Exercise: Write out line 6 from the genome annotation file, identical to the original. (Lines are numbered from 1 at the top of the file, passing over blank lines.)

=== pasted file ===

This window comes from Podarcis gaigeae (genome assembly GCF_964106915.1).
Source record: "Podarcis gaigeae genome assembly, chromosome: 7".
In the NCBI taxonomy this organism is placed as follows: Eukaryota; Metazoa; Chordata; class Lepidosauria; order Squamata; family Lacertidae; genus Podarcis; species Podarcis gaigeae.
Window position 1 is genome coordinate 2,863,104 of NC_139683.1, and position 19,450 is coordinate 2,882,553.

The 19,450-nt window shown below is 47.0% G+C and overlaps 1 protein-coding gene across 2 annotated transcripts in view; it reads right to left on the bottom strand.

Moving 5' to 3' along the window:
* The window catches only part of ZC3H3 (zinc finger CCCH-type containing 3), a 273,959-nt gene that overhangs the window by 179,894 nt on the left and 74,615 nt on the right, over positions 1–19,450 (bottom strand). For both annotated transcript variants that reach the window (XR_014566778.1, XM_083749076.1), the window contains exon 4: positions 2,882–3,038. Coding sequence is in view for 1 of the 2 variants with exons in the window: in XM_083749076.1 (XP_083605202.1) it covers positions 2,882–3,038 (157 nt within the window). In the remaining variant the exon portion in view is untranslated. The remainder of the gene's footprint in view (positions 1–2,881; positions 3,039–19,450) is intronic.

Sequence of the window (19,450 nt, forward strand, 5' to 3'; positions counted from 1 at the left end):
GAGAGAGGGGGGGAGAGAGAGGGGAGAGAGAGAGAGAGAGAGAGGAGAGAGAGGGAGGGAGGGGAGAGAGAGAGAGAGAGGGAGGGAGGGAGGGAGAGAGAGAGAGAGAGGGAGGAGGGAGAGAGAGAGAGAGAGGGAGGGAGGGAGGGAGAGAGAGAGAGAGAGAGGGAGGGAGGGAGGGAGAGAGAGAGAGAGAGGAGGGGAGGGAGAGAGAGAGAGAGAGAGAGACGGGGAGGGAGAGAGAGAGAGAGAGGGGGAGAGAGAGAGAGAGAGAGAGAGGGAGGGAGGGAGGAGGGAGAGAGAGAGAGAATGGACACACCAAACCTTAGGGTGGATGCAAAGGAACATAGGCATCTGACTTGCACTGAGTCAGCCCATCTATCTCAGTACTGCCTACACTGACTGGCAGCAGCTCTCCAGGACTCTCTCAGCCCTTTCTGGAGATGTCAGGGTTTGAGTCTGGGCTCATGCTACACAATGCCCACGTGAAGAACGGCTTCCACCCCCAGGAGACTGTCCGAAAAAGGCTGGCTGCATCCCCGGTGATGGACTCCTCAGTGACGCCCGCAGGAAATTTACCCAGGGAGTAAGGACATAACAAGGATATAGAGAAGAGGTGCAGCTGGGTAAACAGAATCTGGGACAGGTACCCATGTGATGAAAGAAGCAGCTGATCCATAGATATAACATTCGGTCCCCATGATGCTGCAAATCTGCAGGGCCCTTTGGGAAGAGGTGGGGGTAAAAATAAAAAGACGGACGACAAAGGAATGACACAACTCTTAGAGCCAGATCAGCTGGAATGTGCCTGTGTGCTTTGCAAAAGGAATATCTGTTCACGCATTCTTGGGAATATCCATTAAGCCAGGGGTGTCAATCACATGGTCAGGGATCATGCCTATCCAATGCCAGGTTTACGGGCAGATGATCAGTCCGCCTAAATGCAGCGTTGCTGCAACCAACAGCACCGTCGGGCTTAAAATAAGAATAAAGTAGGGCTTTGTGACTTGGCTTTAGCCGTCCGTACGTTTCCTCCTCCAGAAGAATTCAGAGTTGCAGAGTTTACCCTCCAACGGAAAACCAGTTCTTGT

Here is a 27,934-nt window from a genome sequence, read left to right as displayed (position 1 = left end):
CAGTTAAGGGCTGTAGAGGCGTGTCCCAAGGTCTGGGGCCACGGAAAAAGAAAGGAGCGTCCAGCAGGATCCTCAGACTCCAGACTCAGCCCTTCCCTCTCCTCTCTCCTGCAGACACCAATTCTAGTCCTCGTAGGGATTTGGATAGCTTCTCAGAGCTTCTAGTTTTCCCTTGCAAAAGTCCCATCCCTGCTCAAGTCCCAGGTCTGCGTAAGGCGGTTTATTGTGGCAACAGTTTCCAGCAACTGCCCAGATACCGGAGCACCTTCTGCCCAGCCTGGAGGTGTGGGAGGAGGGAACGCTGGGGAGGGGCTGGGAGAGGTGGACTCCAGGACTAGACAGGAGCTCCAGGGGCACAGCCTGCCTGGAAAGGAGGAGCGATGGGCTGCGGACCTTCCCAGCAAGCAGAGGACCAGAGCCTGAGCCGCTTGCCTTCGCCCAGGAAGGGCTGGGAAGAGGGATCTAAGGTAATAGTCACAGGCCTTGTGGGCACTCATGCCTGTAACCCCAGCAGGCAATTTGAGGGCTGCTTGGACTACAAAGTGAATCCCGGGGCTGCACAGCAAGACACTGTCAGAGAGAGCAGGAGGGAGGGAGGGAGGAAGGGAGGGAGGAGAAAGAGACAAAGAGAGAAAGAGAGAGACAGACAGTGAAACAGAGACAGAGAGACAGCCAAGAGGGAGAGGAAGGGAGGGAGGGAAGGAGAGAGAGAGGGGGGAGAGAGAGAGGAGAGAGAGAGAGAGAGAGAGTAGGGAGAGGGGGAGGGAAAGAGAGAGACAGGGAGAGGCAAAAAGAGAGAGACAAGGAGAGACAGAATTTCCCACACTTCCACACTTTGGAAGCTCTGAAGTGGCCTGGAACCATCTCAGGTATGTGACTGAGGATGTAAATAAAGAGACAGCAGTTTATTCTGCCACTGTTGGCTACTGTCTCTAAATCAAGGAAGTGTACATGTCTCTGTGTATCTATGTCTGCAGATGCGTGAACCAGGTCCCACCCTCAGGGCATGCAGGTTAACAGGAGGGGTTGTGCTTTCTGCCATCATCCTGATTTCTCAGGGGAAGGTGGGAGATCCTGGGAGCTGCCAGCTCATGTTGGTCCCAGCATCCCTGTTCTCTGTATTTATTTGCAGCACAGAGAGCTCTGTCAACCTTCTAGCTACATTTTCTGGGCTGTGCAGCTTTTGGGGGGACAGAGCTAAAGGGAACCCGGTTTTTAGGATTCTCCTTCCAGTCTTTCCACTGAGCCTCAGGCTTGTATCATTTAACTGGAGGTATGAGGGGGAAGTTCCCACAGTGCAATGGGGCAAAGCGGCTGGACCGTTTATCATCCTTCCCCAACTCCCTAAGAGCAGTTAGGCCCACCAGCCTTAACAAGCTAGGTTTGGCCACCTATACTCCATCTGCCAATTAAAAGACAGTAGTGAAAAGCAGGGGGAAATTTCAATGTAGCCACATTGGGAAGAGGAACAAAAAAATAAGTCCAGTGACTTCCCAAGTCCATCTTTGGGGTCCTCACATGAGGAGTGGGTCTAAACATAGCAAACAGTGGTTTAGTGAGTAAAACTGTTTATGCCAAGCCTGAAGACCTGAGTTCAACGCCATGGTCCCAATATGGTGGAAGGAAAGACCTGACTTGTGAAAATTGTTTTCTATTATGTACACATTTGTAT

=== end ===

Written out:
Moving 5' to 3' along the window: